Animal cognition

A crab-eating macaque using a stone tool to crack open a nut
Experiments like the string-pulling task performed here by a Carib grackle provide insights into animal cognition.

Animal cognition encompasses the mental capacities of non-human animals including insect cognition. The study of animal conditioning and learning used in this field was developed from comparative psychology. It has also been strongly influenced by research in ethology, behavioral ecology, and evolutionary psychology; the alternative name cognitive ethology is sometimes used. Many behaviors associated with the term animal intelligence are also subsumed within animal cognition.[1]

Researchers have examined animal cognition in mammals (especially primates, cetaceans, elephants, dogs, cats, pigs, horses,[2][3][4] cattle, raccoons and rodents), birds (including parrots, fowl, corvids and pigeons), reptiles (lizards, snakes, and turtles),[5] fish and invertebrates (including cephalopods, spiders and insects).[6]

  1. ^ Shettleworth SJ (2010). Cognition, Evolution and Behavior (2ND ed.). New York: Oxford Press.
  2. ^ Krueger K, Heinze J (July 2008). "Horse sense: social status of horses (Equus caballus) affects their likelihood of copying other horses' behavior" (PDF). Animal Cognition. 11 (3): 431–9. doi:10.1007/s10071-007-0133-0. PMID 18183432. S2CID 16621030.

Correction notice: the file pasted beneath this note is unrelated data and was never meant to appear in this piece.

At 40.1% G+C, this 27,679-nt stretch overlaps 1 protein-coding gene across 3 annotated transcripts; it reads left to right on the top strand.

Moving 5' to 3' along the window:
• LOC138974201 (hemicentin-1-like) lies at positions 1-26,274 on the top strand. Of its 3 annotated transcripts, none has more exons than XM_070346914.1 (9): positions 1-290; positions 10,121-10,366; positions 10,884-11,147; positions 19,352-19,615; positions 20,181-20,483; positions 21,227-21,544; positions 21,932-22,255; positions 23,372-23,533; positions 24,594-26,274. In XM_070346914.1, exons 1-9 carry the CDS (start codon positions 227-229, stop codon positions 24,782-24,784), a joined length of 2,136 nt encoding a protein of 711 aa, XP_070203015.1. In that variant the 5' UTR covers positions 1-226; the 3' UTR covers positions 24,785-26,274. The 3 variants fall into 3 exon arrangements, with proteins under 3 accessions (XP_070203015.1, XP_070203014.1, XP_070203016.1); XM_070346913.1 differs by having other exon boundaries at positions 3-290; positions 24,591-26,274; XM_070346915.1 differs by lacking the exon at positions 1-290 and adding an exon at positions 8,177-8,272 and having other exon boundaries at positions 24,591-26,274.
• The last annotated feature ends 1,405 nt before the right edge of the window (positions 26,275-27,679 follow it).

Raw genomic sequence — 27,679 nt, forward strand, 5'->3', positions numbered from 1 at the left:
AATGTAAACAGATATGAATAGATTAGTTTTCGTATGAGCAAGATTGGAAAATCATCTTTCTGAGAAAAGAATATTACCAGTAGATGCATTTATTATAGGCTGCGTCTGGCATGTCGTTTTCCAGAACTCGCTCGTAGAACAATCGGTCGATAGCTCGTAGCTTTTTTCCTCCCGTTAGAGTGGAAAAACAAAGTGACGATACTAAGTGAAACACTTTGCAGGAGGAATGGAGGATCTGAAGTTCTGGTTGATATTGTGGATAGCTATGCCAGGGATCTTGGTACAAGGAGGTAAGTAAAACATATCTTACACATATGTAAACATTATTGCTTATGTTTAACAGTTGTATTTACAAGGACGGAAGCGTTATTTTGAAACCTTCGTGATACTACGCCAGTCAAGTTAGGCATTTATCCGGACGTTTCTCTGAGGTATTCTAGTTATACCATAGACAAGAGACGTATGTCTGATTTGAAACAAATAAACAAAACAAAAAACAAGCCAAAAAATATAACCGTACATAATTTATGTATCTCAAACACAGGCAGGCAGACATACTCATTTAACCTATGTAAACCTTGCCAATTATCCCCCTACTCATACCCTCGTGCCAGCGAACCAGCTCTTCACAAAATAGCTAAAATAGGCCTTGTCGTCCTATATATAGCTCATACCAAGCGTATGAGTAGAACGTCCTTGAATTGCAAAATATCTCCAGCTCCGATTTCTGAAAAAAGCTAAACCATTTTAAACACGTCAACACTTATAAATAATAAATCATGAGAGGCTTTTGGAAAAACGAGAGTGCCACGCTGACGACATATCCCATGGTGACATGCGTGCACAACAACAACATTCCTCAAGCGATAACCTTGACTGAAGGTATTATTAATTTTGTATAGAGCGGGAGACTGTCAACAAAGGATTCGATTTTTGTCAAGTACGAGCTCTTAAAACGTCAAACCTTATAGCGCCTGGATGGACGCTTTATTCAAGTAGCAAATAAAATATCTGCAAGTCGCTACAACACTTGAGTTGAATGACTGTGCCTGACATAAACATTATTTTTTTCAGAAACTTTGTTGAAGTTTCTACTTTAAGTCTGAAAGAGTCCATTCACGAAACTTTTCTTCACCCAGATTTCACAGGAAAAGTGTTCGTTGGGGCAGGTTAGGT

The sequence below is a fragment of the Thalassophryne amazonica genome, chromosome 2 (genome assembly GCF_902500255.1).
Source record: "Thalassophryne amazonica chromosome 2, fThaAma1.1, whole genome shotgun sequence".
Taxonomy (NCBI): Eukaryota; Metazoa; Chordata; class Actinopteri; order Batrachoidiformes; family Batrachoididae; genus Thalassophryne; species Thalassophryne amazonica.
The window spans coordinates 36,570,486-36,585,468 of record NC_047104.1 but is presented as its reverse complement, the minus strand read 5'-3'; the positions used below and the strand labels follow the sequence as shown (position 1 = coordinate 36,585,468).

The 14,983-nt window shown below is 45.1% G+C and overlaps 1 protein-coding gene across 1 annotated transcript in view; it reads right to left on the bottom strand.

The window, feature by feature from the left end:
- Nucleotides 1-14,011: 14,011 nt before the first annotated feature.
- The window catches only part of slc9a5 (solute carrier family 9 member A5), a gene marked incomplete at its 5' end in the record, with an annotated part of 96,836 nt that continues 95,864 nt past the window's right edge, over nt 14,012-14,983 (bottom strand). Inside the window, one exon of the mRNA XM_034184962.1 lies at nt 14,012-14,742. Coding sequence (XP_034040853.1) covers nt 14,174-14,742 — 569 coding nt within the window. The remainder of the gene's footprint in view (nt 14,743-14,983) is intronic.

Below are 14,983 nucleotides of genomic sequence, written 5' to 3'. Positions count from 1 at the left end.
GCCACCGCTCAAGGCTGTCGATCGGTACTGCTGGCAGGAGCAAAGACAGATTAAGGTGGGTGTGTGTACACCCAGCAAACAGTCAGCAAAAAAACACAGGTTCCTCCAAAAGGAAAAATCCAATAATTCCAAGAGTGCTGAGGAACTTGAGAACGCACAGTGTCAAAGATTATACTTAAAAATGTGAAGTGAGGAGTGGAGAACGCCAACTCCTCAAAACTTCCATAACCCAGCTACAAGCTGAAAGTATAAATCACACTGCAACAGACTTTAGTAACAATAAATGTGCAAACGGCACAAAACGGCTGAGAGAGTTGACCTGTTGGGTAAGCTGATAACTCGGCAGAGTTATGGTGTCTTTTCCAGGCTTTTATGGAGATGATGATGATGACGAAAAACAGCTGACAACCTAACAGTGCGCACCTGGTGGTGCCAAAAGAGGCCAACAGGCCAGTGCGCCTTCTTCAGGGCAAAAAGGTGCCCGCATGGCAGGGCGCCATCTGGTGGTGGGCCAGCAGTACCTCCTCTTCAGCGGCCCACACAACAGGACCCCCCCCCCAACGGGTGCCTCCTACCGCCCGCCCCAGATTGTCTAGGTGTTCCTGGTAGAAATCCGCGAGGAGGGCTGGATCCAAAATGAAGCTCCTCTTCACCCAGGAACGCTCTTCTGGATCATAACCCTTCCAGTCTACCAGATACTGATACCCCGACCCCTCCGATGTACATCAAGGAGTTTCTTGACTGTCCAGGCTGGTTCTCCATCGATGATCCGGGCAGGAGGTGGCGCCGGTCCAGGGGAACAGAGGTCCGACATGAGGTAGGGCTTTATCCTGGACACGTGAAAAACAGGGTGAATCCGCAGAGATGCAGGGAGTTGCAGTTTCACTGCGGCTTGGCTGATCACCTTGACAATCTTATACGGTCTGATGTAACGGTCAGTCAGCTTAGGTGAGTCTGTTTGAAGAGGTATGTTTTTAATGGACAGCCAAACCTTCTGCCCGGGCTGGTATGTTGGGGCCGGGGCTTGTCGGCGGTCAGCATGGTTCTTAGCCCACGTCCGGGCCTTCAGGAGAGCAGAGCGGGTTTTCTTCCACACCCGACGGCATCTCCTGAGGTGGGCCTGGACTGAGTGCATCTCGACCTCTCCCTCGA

3. ^ Krueger K, Farmer K, Heinze J (May 2014). "The effects of age, rank and neophobia on social learning in horses" (PDF). Animal Cognition. 17 (3): 645–55. doi:10.1007/s10071-013-0696-x. PMID 24170136. S2CID 13326701.
  4. ^ Schuetz A, Farmer K, Krueger K (May 2017). "Social learning across species: horses (Equus caballus) learn from humans by observation" (PDF). Animal Cognition. 20 (3): 567–573. doi:10.1007/s10071-016-1060-8. PMID 27866286. S2CID 3957230.
  5. ^ "Reptiles known as 'living rocks' show surprising cognitive powers". Nature. 576 (7785): 10. 2019-11-29. Bibcode:2019Natur.576...10.. doi:10.1038/d41586-019-03655-5. S2CID 208613023.
  6. ^ Shettleworth SJ (2010). Cognition, Evolution and Behavior (2ND ed.). New York: Oxford Press.

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